CD Review: Iggy and the Stooges


Iggy and the Stooges
Raw Power: Legacy Edition
Columbia/Legacy
By David Chiu

Imagine if you were listening to this album back in 1973 in the era of the Guess Who, Bread and Three Dog Night. For the casual listener, Raw Power by Iggy and the Stooges was probably un-listenable and might have led to a heart attack; for the passionate rock fan tired of bland pop, it was a godsend of spiritual proportions. In hindsight, this album was so revolutionary and prophetic as punk would really blow up. Nearly forty years on, the record still pounds track after track: the bone crunching “Search and Destroy”; the wildly exuberant “Your Pretty Face Is Going to Hell”; and the exhilarating title track. And not to be outdone, even the stylistic divergence with the trippy, folkish “Gimme Danger” and the lusty blues of “I Need Somebody” still punches. Accompanied by a taut rhythm section of brothers Ron and Scott Asheton, Iggy Pop delivers on every track his usual vocal bravado bathed in angst, sex and desperation; James Williamson’s guitar playing pierces you with its angular riffs and dazzling runs. Much has been made about the quality of David Bowie’s mix on Raw Power (which is preserved here in this latest reissue), but it’s exactly the crude presentation that gives the album its identity—this is music that was supposed to be rough and intense, not polished and slick.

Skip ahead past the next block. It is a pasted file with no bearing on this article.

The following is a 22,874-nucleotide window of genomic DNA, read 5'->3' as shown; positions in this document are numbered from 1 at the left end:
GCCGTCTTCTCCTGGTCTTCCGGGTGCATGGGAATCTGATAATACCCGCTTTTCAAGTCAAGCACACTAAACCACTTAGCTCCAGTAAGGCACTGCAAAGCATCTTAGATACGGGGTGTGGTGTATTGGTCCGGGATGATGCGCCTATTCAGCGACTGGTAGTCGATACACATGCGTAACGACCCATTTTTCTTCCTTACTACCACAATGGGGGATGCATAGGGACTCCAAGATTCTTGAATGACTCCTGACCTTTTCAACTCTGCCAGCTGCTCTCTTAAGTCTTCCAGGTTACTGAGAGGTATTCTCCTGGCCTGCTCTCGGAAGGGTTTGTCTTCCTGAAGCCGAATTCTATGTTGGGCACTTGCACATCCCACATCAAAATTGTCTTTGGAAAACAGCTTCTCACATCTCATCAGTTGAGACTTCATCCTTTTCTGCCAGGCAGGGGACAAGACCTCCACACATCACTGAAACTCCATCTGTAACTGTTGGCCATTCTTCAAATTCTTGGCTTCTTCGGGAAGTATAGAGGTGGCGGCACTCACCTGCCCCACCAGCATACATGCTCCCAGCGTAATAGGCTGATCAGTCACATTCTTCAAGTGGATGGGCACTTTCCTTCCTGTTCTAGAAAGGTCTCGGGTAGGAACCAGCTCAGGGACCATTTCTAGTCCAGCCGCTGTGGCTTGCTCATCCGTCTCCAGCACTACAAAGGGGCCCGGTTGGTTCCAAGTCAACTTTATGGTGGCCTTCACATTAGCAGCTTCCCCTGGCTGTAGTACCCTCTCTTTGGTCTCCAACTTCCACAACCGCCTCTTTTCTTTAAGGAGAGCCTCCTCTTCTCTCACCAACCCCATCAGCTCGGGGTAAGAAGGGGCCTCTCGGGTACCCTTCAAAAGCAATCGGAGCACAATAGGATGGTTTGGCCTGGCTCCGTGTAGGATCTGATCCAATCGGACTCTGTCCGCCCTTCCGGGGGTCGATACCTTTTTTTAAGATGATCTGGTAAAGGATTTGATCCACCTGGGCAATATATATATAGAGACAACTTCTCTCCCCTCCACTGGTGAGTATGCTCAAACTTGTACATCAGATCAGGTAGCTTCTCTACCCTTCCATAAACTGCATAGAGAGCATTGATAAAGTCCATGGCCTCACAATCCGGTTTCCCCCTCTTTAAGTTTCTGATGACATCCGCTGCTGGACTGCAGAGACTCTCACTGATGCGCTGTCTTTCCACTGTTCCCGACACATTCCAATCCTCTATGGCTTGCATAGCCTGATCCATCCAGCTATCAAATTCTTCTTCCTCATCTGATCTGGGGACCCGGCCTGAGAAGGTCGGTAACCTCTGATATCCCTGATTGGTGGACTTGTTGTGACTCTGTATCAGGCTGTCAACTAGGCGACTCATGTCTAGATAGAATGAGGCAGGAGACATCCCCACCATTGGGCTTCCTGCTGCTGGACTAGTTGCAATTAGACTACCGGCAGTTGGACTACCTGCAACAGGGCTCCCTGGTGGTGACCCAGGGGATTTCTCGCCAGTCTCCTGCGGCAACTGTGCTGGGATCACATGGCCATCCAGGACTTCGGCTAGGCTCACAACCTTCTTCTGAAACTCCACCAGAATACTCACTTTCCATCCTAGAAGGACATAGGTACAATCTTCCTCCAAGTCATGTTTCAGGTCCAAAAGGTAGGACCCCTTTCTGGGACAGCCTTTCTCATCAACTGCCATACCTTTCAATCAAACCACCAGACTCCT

As an added treat, this reissue also contains a previously unreleased 1973 Atlanta concert referred to as “Georgia Peaches.” Like the sound quality of the Raw Power album, the show was recorded somewhat roughly, but it definitely provides a glimpse of what an electrifying band the Stooges were from that period. In addition to performing songs from Raw Power, the show also contains some heavy, urgent rockers such as the suggestively titled “Cock in My Pocket” and “Head On.” Pop was not only explosive in his singing but also toward some members of the audience in his in-between songs banter. The reissue also contains two additional unreleased studio recordings: the aforementioned “Head On” and the funky “Doojiman.”

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